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Catholic Homeschool Articles, Advice & Resources
September Checklist

September Checklist

4 minutes

September is an exciting time when the children are eagerly looking at their new books, and moms are hopeful that this year will be the best ever. But merely wishing doesn’t necessarily get you what you hope for. You must take action. Here are some ideas to help your school year flow more smoothly.

1. Start the Same Time Every Day

Set an absolutely non-negotiable start time for your school day. Make it not one minute later than 9 o’clock in the morning; 8 o’clock is better for children past the primary grades. If the children do not start on time, evaluate what is causing the delay. If little Janie is not getting up early enough in the morning, perhaps she needs an earlier bedtime at night. If Johnny has trouble locating his books or pencils, he might need to set up his workspace at night before he goes to bed. If the children are just generally dawdling and uncooperative, have Dad get them up or talk to them before he leaves for work.

2. Make Sure the Children Can Start Without You

Often in the morning, Mom is busy with nursing and dressing babies, breakfast prep and cleanup, and throwing that first load of laundry into the machine. Make sure that the children have some schoolwork they can start on time without you. This should be easy for older students as most of them can follow their own lesson plans. Primary grade children will be able to get started as long as they have a definite idea of what Mom wants them to do. Most children, even kindergartners, can practice their handwriting or do some arithmetic without much help.

If your children are likely to play around when you are not in the room, have each one set up his or her books in a different room – Janie at the dining room table, and Johnny at the kitchen island, for example.

3. Create a Safe Space for the Little Ones

Find a place in your house or in your yard where your babies and toddlers can play with minimal supervision. Especially in the morning when they are rested and fresh, you can train your little ones to play independently for quite some time. Some moms gate the doors to the playroom, make sure the electric sockets all have child guards, and ensure there are plenty of toys with no small pieces on which a baby can choke. During the warm weather months, many younger children are happy to play in the yard, while the students work at the picnic table. Some families have a screen-in porch or a backyard deck which makes for a very pleasant place for either homeschooling or play. If your older children are self-sufficient enough for you to be away for a while, taking the younger children out of the house and to the park or the swimming pool can provide your high school students with some valuable quiet time for their studies.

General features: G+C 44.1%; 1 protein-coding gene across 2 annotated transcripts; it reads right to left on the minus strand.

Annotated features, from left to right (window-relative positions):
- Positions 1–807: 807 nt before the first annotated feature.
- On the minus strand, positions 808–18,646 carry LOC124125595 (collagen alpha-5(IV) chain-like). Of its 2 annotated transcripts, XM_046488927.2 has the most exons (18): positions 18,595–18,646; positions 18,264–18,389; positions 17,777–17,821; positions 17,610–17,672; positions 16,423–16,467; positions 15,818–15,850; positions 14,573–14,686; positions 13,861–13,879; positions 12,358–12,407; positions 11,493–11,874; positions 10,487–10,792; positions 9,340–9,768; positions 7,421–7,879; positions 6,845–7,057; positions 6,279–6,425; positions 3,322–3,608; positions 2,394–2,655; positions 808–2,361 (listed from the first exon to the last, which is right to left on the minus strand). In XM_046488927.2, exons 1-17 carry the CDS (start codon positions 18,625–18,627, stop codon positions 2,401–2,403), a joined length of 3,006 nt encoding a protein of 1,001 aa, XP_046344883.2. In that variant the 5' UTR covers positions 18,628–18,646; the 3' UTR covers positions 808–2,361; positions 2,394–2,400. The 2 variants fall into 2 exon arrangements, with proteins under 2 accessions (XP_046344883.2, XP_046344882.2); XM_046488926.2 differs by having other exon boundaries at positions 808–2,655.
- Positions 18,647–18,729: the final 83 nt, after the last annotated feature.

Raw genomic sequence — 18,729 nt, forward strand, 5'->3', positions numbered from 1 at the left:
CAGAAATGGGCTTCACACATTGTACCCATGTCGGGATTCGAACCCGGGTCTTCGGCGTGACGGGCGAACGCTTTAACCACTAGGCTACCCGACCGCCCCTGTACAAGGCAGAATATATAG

4. Have Pre-planned Break, Lunch, and Quiet Times

Children who know that they can have a snack and short recess at 10 o’clock if they have finished their assignments, are less likely to daydream or whine about being hungry. During the break, keep the TV off, and while the weather is nice, insist that they get some fresh air and sunshine. A healthy snack and some exercise is the best recipe to keep the children alert until lunchtime.

Usually half an hour is enough time to eat lunch, but I would still allow a full hour’s break from the schoolwork. This gives Mom time to switch the wash, and gives the kids time to do some chores or ride their bikes. After lunch, the youngest children must take a nap. Even the primary school children, who should have finished most of their work before lunch, would profit from an hour of quiet time. (I can assure you that Mom will absolutely benefit from quiet time!)